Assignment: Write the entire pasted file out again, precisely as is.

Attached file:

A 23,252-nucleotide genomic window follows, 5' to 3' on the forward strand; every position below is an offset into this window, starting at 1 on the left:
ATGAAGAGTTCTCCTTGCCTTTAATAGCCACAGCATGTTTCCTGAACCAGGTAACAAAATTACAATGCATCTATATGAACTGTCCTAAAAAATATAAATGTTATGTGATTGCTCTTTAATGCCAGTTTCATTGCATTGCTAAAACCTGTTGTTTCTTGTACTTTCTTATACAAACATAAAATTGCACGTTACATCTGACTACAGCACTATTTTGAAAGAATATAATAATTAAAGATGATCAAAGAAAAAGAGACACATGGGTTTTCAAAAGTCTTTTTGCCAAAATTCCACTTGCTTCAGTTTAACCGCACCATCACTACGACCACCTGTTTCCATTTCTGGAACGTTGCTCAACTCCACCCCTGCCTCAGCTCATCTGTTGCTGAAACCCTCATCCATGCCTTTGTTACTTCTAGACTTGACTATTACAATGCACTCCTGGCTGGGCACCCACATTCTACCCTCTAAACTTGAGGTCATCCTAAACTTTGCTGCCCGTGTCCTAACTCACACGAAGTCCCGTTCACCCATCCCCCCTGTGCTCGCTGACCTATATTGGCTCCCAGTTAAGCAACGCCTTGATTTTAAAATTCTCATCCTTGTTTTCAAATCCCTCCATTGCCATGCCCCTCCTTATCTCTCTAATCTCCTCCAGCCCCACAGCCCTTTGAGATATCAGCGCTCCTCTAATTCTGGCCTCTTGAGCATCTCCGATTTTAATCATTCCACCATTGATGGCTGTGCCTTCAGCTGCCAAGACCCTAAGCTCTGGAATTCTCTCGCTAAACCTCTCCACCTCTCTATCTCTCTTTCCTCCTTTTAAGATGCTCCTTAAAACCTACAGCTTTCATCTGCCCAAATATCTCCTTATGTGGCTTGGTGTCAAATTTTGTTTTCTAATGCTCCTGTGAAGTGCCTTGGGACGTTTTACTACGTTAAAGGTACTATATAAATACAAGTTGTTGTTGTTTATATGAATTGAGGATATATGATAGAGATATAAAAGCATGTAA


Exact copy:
A 23,252-nucleotide genomic window follows, 5' to 3' on the forward strand; every position below is an offset into this window, starting at 1 on the left:
ATGAAGAGTTCTCCTTGCCTTTAATAGCCACAGCATGTTTCCTGAACCAGGTAACAAAATTACAATGCATCTATATGAACTGTCCTAAAAAATATAAATGTTATGTGATTGCTCTTTAATGCCAGTTTCATTGCATTGCTAAAACCTGTTGTTTCTTGTACTTTCTTATACAAACATAAAATTGCACGTTACATCTGACTACAGCACTATTTTGAAAGAATATAATAATTAAAGATGATCAAAGAAAAAGAGACACATGGGTTTTCAAAAGTCTTTTTGCCAAAATTCCACTTGCTTCAGTTTAACCGCACCATCACTACGACCACCTGTTTCCATTTCTGGAACGTTGCTCAACTCCACCCCTGCCTCAGCTCATCTGTTGCTGAAACCCTCATCCATGCCTTTGTTACTTCTAGACTTGACTATTACAATGCACTCCTGGCTGGGCACCCACATTCTACCCTCTAAACTTGAGGTCATCCTAAACTTTGCTGCCCGTGTCCTAACTCACACGAAGTCCCGTTCACCCATCCCCCCTGTGCTCGCTGACCTATATTGGCTCCCAGTTAAGCAACGCCTTGATTTTAAAATTCTCATCCTTGTTTTCAAATCCCTCCATTGCCATGCCCCTCCTTATCTCTCTAATCTCCTCCAGCCCCACAGCCCTTTGAGATATCAGCGCTCCTCTAATTCTGGCCTCTTGAGCATCTCCGATTTTAATCATTCCACCATTGATGGCTGTGCCTTCAGCTGCCAAGACCCTAAGCTCTGGAATTCTCTCGCTAAACCTCTCCACCTCTCTATCTCTCTTTCCTCCTTTTAAGATGCTCCTTAAAACCTACAGCTTTCATCTGCCCAAATATCTCCTTATGTGGCTTGGTGTCAAATTTTGTTTTCTAATGCTCCTGTGAAGTGCCTTGGGACGTTTTACTACGTTAAAGGTACTATATAAATACAAGTTGTTGTTGTTTATATGAATTGAGGATATATGATAGAGATATAAAAGCATGTAA